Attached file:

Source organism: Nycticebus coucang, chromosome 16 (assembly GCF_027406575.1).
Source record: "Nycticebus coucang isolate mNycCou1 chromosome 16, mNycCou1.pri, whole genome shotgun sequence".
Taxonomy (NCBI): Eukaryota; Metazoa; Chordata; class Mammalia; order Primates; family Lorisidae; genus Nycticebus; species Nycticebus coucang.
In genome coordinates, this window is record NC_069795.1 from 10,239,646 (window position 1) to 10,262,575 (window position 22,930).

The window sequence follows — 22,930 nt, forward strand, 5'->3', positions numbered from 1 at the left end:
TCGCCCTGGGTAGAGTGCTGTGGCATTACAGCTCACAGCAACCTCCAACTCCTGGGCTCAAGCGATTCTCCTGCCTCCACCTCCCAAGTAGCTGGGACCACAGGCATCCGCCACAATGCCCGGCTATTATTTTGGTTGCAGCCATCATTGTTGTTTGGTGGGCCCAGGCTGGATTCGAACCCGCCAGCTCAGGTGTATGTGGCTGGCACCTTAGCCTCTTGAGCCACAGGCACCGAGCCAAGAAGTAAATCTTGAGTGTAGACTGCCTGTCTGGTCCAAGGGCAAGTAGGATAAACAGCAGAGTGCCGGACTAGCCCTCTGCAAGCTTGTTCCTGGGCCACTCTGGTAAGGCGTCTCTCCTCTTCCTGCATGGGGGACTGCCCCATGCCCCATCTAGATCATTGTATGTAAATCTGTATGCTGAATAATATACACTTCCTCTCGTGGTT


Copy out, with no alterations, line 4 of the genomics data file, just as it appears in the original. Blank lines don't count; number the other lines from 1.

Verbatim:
In genome coordinates, this window is record NC_069795.1 from 10,239,646 (window position 1) to 10,262,575 (window position 22,930).